"Our teams have seen a lot of anxiety from small high street business owners who have had to navigate in a fog for over 20 months, with their entire life's work and livelihoods at risk. As a result we have seen business owners suffering from depression, anxiety and breakdowns. It has been distressing for everyone of course, but these owners are often the anchors of our communities, people we rely on to make us happy. Now these local shops and services have five and half times the debt they had pre-Covid, it's up to us all to help them recover."
"The first lockdown resulted in a rise in referrals to my clinical psychology practice for a variety of reasons and the first may be surprising. It seemed that for some, furlough had given them the first opportunity in their lifetimes to be able to take time to ‘sort out their mental health’ once and for all and to focus on themselves and their needs. "Another reason might be less surprising, and that is one of social isolation or separation from protective factors. On paper, this can look like a young adult struggling with not being able to spend time with their peers or an unhappily married person suddenly having to spend all their time with their spouse. "Prior to the various lockdowns, many of our self-soothing strategies took place outside the home and might have included activities like going to the gym, a meal with a friend at a restaurant or a massage at a salon. The sudden and dramatic curtailment to these external soothing options affected resilience and wellbeing and meant that many of us had steep and rapid learning curves to find COVID-friendly ways to activate our soothing systems. These modern and flexible methods included Zoom coffee dates, YouTube gym classes and live streaming cinema releases from the sofa. In going forward we have realised that maybe we ‘did’ too much before and that we can give ourselves permission to be happy whilst ‘doing less’ in future."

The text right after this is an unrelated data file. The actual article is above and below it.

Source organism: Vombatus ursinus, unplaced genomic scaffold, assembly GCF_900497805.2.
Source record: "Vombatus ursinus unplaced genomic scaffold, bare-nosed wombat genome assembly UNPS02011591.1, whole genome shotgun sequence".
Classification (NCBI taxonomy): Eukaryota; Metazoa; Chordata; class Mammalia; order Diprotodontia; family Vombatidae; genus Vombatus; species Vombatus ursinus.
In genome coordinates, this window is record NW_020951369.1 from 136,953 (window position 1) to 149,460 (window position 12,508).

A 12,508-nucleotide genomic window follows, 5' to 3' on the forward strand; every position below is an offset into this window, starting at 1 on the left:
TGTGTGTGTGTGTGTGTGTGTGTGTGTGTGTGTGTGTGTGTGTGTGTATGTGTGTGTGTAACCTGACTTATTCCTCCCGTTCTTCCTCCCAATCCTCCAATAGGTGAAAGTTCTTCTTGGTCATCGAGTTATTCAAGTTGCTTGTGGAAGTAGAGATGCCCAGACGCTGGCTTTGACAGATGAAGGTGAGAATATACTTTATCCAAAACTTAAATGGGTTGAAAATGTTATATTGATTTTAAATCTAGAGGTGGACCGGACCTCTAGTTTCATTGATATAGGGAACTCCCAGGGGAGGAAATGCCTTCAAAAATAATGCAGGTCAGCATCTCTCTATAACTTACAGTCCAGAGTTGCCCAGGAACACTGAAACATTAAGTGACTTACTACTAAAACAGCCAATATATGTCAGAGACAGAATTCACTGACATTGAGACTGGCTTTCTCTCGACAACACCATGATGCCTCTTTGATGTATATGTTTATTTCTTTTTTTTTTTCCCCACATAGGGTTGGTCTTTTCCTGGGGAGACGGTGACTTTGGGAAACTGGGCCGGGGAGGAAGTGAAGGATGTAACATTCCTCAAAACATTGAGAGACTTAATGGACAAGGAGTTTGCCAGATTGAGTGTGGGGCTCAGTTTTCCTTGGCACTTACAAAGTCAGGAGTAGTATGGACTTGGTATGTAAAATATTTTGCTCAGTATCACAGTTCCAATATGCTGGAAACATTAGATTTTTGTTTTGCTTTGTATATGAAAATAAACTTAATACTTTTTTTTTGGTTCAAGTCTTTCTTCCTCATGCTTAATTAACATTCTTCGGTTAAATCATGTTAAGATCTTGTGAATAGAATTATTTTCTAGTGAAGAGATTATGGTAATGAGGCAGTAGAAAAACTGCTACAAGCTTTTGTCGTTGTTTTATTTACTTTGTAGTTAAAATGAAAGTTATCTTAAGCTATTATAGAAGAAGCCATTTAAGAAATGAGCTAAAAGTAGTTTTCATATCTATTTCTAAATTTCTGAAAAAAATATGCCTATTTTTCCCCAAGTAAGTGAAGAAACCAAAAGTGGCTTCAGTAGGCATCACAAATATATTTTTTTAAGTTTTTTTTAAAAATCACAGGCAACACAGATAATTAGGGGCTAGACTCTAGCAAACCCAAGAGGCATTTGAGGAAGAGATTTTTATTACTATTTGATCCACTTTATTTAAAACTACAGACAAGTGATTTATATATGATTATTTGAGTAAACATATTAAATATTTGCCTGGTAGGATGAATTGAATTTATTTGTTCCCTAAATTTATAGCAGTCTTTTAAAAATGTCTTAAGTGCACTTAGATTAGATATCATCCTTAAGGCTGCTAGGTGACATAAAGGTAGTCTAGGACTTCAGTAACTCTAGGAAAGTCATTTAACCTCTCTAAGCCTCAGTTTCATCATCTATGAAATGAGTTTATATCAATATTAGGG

"We are certainly seeing an increase in adults suffering from and complaining of depression and anxiety. Many are complaining of "lockdown anxiety" and finding it difficult to get out of bed in the mornings. For some, working from home is a curse as they have become even more isolated and find it's easier to spend hours in bed. The impact of Covid-19 seems to affect all demographics, including children and young people, and those who are classified as vulnerable are even more susceptible. It's important to try and get outside each day. Make contact with friends or colleagues so that you speak to someone each day. Try meditation to relax and calm the mind."
"During the first lockdowns, I used yoga and meditation to manage my own anxiety. After seeing so many friends, colleagues & family struggling with anxiety, we decided to take action to make wellbeing accessible for everyone. With such enormous impacts over the past 18 months, self-care is more important than ever. Even though “lockdown” is over, the effects on our lives and mental health are very much still with us. Taking the time and energy to practice self-care is so important. From yoga, meditation or daily gratitude to taking a bath and lighting a candle you love, self care can be simple and doesn’t need to cost a fortune. The most important investment is your time and energy. Notice what makes you feel good and do it more."
"I’ve seen a huge increase in men suffering from anxiety, especially during the COVID-19 period. Their anxiety has come from worry of catching the virus, or indeed members of their family and friends. But there's also a lot of anxiety over their jobs. For Men To Talk is a chance for men suffering with anxiety, depression and grief to talk with fellow sufferers."